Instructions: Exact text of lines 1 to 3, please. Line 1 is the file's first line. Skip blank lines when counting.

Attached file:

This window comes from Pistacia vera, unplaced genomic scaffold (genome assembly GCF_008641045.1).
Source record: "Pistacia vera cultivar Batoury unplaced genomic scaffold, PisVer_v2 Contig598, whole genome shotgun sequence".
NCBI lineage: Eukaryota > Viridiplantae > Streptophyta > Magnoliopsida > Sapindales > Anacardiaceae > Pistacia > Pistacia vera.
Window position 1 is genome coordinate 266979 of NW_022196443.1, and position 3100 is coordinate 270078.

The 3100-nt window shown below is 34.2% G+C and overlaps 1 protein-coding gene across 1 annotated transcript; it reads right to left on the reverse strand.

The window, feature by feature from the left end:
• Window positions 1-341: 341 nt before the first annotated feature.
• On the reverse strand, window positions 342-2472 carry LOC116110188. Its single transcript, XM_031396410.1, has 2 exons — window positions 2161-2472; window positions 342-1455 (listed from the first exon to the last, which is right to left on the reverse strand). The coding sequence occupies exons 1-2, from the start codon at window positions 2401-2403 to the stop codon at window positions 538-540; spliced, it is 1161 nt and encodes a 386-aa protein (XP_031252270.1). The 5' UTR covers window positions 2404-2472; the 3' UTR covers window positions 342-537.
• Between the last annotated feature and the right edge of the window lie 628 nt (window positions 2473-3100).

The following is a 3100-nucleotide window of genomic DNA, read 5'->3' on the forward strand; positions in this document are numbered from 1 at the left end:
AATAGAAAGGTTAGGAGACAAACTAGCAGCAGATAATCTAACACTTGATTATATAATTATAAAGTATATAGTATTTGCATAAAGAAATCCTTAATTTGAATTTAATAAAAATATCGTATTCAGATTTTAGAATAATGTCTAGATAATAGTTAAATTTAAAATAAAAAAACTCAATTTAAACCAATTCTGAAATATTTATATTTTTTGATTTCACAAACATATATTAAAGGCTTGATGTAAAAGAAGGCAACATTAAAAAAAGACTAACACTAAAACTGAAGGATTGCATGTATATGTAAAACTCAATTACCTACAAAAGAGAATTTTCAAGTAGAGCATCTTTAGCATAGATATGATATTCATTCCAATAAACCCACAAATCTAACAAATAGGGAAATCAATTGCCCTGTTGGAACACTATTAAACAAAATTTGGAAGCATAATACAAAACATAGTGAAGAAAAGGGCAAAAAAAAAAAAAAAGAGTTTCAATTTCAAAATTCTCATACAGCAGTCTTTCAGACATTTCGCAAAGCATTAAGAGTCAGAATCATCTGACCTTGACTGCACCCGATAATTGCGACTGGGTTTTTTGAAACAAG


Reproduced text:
This window comes from Pistacia vera, unplaced genomic scaffold (genome assembly GCF_008641045.1).
Source record: "Pistacia vera cultivar Batoury unplaced genomic scaffold, PisVer_v2 Contig598, whole genome shotgun sequence".
NCBI lineage: Eukaryota > Viridiplantae > Streptophyta > Magnoliopsida > Sapindales > Anacardiaceae > Pistacia > Pistacia vera.